Revolutionary genome sequencing technologies--the $1,000 genome.
The ability to sequence complete genomes and the free dissemination of the sequence data have dramatically changed the nature of biological and biomedical research. Sequence and other genomic data have the potential to lead to remarkable improvement in many facets of human life and society, including the understanding, diagnosis, treatment and prevention of disease; advances in agriculture, environmental science and remediation; and the understanding of evolution and ecological systems.
The ability to sequence many genomes completely has been made possible by the enormous reduction of the cost of sequencing in the past two decades, from tens of dollars per base in the 1980s to a few cents per base today. However, even at current prices, the cost of sequencing a mammalian-sized genome is tens of millions of dollars and, accordingly, we must still be very selective when choosing new genomes to sequence. In particular, we remain very far away from being able to afford to use comprehensive genomic sequence information in individual health care. For this, and many other reasons, the rationale for achieving the ability to sequence entire genomes very inexpensively is very strong.
There are many areas of high priority research to which genomic sequencing at dramatically reduced cost would make vital contributions. 1) Expanded comparative genomic analysis across species, which will yield great insights into the structure and function of the human genome and, consequently, the genetics of human health and disease. Studies to date that have been able to compare small regions of several genomes, and "draft" versions of full genomes, have clearly demonstrated the need for much more complete data sets. While some of the needed data will be obtained over the next two or three years using existing DNA sequencing technology, and while costs will continue their gradual decline, the cost of current approaches to sequence acquisition will continue to limit the amount of useful data that can be produced. 2) Studies of human genetic variation and the application of such information to individual health care, which will also require much cheaper sequencing technology. Today, genetic variation must be assessed by genotyping the relatively few known differences at a relatively small number of loci within the human population. A richer and better characterized catalog of such variable sites is being generated to support more detailed and powerful analyses.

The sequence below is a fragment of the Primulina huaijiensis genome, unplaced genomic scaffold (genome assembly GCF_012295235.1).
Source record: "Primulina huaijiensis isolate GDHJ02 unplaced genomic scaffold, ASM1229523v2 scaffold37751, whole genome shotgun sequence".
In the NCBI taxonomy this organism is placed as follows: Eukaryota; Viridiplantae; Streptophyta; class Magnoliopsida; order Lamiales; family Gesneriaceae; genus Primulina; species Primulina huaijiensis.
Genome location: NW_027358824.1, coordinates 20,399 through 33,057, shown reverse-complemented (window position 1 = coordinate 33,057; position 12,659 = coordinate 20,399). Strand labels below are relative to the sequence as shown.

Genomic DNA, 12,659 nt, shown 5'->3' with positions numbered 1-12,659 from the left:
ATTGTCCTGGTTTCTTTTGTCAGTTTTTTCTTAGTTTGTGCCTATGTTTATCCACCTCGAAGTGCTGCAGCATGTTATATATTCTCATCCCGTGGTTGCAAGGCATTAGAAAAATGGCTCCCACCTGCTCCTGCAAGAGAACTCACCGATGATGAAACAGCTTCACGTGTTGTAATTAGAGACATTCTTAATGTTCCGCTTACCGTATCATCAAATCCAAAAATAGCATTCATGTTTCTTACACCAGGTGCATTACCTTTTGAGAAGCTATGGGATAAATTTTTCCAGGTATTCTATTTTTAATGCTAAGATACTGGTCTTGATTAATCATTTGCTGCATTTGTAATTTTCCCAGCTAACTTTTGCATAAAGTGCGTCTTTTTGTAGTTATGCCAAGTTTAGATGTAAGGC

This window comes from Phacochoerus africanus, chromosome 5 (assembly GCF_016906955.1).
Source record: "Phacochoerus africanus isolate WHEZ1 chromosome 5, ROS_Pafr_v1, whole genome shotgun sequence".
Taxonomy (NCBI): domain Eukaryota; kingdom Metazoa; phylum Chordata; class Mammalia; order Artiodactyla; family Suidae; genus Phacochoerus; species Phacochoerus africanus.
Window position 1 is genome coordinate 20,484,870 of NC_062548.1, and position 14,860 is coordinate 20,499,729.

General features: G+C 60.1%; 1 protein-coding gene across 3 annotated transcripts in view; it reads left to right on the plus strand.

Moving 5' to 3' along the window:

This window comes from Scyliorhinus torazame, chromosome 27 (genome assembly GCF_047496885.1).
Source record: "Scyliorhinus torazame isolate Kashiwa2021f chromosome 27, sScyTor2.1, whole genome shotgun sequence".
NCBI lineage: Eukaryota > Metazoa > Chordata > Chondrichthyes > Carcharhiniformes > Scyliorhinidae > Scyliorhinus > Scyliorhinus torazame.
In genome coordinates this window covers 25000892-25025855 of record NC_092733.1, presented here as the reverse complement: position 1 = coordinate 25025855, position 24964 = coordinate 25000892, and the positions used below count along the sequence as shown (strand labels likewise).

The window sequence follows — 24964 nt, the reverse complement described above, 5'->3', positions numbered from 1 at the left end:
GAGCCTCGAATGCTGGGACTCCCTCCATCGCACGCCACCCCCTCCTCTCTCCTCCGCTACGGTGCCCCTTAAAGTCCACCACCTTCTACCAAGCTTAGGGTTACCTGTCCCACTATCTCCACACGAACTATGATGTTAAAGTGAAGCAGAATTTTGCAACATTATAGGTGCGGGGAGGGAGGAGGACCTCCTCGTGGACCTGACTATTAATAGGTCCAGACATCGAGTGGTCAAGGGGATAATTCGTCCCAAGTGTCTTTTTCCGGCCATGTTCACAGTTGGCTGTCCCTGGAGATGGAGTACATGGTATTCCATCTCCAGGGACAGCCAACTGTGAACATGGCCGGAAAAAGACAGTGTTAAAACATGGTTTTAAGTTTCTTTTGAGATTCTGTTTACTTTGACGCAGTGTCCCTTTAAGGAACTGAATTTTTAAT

While these methods are, and will become even more, powerful and likely to provide a significant amount of important new information, they are nevertheless only a surrogate for determining the full, contiguous sequence of individual human genomes, and are not as informative as sequencing would be. For example, current genotyping methods are likely to miss rare differences between people at any particular location in the genome and have limited ability to determine long-range information (e.g., genomic rearrangements). Therefore, new methods based on complete genomic sequencing will be needed to use genomic information for individual health care in the most effective manner possible. 3) While the genomes of a few agriculturally important animals and plants have been sequenced, the most informative studies will require comparisons between different individuals, different domesticated breeds and several wild variants of each species. 4) Sequence analysis of microbial communities, many members of which cannot be cultured, would provide a rich source of medically and environmentally useful information. And accurate, rapid sequencing may also be the best approach to microbial monitoring of food and the environment, including rapid detection and mitigation of bioterrorism threats.
Given the broad utility and high importance of dramatically reducing DNA sequencing costs, the National Human Genome Research Institute (NHGRI) is launching two parallel technology development programs. The first has the objective of reducing the cost of producing a high quality sequence of a mammalian-sized genome by two orders of magnitude (see accompanying RFA, HG-04-002). The goal of the second program, described in this RFA, is the development of technology to sequence a genome for a cost that is reduced by four orders of magnitude. For both programs, the cost targets are defined in terms of a mammalian-sized genome, about 3 gigabases (Gb), with a target sequence quality equivalent to, or better than, that of the mouse assembly published in December 2002 [Nature 420:520 (2002)].